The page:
After the Post-Gazette article appeared I received a very moving email from Masashi Narita, a medical trainee here in Pittsburgh:
On Dec.7th 2006, I was asked the same interesting question from
different persons " Do you know what is the day today?" I can recall
immediately that the day is unforgettable memorial day for Americans,
especially veterans at VA hospital. I talked this episode to my fellows
and friends of Americans and Japanese. Some of Americans understand
that Pearl Harbor attack is the same memorial event as 9/11. Some of
Japanese did not know the date of Pearl Harbor attack. From this
experience, I understand that the importance to keep remember what has
happened in our country’s history regardless of glorious or shame for
us, as well as to think about the loser’s view point.
I had expected that someone may ask me the same question on August 6th or 9th this year. Nobody did it.
understand your emotional issues at Hiroshima Peace Memorial Museum. I
also visited there after 9/11 attack. I could not make any difference
between the tragedies, the terror and the war.
Masashi put into words what I was feeling: there is no difference between these tragedies.
When I wrote my original post about visiting the Peace Memorial in Hiroshima I certainly had in mind the controversy over whether we should have dropped the bomb. I knew too many veterans of WWII who were certain they would have died in the Pacific, had the war continued. Regardless of how we might feel about the issue there is no going back. The important thing is to learn the lessons of the past and there are many of them here. Over the years I have gone from feeling, as a child, that we Americans were on the side of the angels, to knowing that we are capable of the same horrifying deeds our enemies have visited upon us. There are no angels on earth, at least not in any government.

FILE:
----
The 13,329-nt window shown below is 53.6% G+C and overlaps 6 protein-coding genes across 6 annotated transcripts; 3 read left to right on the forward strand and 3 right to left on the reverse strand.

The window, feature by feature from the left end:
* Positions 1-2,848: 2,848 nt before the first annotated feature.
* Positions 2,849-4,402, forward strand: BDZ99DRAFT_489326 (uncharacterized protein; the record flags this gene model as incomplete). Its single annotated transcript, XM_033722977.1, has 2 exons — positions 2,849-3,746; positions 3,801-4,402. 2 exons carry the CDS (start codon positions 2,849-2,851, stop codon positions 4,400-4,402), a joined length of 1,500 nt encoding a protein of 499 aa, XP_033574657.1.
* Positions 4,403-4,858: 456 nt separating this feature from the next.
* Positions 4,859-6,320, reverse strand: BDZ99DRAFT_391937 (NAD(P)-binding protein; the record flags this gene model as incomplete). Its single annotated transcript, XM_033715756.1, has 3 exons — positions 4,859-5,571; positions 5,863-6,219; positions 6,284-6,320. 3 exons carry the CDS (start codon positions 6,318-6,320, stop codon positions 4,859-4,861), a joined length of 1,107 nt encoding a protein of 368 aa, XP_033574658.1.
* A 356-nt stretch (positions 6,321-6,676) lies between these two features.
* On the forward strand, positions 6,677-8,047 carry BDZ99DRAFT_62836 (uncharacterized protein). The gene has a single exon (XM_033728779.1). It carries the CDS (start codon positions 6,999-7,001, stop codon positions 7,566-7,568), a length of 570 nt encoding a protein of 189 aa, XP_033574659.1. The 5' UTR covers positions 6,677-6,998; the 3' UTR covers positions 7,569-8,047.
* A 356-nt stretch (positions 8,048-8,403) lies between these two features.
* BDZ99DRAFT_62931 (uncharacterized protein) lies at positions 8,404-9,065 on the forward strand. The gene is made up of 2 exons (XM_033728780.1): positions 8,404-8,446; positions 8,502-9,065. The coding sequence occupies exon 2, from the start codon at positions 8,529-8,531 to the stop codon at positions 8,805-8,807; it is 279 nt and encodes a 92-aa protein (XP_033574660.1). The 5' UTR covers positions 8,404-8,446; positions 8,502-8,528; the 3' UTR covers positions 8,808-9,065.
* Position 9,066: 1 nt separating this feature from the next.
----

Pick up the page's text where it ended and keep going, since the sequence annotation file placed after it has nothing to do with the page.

Stacie, an artist who blogs at Nomadic Creations, wrote a profound piece about a conversation with the Rwandan owner of a nearby gallery.
It was a unique opportunity to really see the world through
someone else’s eyes, and to understand how so much alike we all are,
and not always in such a good way. Like many people, I have filters on
my senses. Something like the Rwandan Genocide couldn’t possibly happen
here, or our country would never get into another civil war. It can
happen though. When an economic divide becomes so great…terrible things
Yozefu said he had been back to Africa two years ago, and that the
thing that most impressed him was the capacity for forgiveness that
many villagers have embraced as the survivors have returned home. It is
unimaginable for me to think about that level of forgiveness.